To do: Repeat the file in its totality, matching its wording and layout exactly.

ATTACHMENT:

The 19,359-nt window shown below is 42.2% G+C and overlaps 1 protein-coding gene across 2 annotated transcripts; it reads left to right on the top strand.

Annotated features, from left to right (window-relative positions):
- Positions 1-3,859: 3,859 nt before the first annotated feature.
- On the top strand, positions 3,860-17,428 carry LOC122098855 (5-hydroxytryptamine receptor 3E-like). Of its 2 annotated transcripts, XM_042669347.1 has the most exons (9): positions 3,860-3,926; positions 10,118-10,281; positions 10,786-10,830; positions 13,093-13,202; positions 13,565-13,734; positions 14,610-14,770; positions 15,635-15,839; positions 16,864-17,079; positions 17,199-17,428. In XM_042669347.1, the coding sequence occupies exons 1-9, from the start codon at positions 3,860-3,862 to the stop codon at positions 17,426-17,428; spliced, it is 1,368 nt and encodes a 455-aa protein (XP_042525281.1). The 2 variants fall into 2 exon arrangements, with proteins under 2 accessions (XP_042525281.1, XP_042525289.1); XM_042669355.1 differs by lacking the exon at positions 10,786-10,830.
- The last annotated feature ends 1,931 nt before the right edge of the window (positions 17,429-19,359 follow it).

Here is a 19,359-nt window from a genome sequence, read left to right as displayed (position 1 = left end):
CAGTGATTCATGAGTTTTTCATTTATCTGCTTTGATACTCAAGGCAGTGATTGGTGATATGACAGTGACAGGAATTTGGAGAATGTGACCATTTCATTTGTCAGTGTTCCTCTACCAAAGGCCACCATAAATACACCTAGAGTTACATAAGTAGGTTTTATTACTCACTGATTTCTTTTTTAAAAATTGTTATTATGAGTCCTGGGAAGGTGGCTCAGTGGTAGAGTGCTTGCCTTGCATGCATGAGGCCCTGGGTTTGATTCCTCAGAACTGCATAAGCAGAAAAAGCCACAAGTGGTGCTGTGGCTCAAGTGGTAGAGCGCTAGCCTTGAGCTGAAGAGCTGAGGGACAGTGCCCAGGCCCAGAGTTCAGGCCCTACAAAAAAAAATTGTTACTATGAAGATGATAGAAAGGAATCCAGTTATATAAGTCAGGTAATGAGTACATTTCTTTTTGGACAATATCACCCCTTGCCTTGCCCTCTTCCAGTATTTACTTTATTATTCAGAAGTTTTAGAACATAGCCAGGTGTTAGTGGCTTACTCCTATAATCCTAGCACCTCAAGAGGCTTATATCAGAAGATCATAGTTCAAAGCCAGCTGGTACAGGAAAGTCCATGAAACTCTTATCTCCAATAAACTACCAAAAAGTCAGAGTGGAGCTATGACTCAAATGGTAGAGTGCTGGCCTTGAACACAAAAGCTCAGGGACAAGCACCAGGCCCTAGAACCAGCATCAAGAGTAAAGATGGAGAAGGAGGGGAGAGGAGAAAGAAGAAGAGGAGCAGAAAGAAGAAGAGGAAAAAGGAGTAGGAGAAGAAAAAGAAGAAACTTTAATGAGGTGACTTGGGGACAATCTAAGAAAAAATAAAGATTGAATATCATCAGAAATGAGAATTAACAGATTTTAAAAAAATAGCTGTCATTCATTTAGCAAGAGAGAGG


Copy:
The 19,359-nt window shown below is 42.2% G+C and overlaps 1 protein-coding gene across 2 annotated transcripts; it reads left to right on the top strand.

Annotated features, from left to right (window-relative positions):
- Positions 1-3,859: 3,859 nt before the first annotated feature.
- On the top strand, positions 3,860-17,428 carry LOC122098855 (5-hydroxytryptamine receptor 3E-like). Of its 2 annotated transcripts, XM_042669347.1 has the most exons (9): positions 3,860-3,926; positions 10,118-10,281; positions 10,786-10,830; positions 13,093-13,202; positions 13,565-13,734; positions 14,610-14,770; positions 15,635-15,839; positions 16,864-17,079; positions 17,199-17,428. In XM_042669347.1, the coding sequence occupies exons 1-9, from the start codon at positions 3,860-3,862 to the stop codon at positions 17,426-17,428; spliced, it is 1,368 nt and encodes a 455-aa protein (XP_042525281.1). The 2 variants fall into 2 exon arrangements, with proteins under 2 accessions (XP_042525281.1, XP_042525289.1); XM_042669355.1 differs by lacking the exon at positions 10,786-10,830.
- The last annotated feature ends 1,931 nt before the right edge of the window (positions 17,429-19,359 follow it).

Here is a 19,359-nt window from a genome sequence, read left to right as displayed (position 1 = left end):
CAGTGATTCATGAGTTTTTCATTTATCTGCTTTGATACTCAAGGCAGTGATTGGTGATATGACAGTGACAGGAATTTGGAGAATGTGACCATTTCATTTGTCAGTGTTCCTCTACCAAAGGCCACCATAAATACACCTAGAGTTACATAAGTAGGTTTTATTACTCACTGATTTCTTTTTTAAAAATTGTTATTATGAGTCCTGGGAAGGTGGCTCAGTGGTAGAGTGCTTGCCTTGCATGCATGAGGCCCTGGGTTTGATTCCTCAGAACTGCATAAGCAGAAAAAGCCACAAGTGGTGCTGTGGCTCAAGTGGTAGAGCGCTAGCCTTGAGCTGAAGAGCTGAGGGACAGTGCCCAGGCCCAGAGTTCAGGCCCTACAAAAAAAAATTGTTACTATGAAGATGATAGAAAGGAATCCAGTTATATAAGTCAGGTAATGAGTACATTTCTTTTTGGACAATATCACCCCTTGCCTTGCCCTCTTCCAGTATTTACTTTATTATTCAGAAGTTTTAGAACATAGCCAGGTGTTAGTGGCTTACTCCTATAATCCTAGCACCTCAAGAGGCTTATATCAGAAGATCATAGTTCAAAGCCAGCTGGTACAGGAAAGTCCATGAAACTCTTATCTCCAATAAACTACCAAAAAGTCAGAGTGGAGCTATGACTCAAATGGTAGAGTGCTGGCCTTGAACACAAAAGCTCAGGGACAAGCACCAGGCCCTAGAACCAGCATCAAGAGTAAAGATGGAGAAGGAGGGGAGAGGAGAAAGAAGAAGAGGAGCAGAAAGAAGAAGAGGAAAAAGGAGTAGGAGAAGAAAAAGAAGAAACTTTAATGAGGTGACTTGGGGACAATCTAAGAAAAAATAAAGATTGAATATCATCAGAAATGAGAATTAACAGATTTTAAAAAAATAGCTGTCATTCATTTAGCAAGAGAGAGG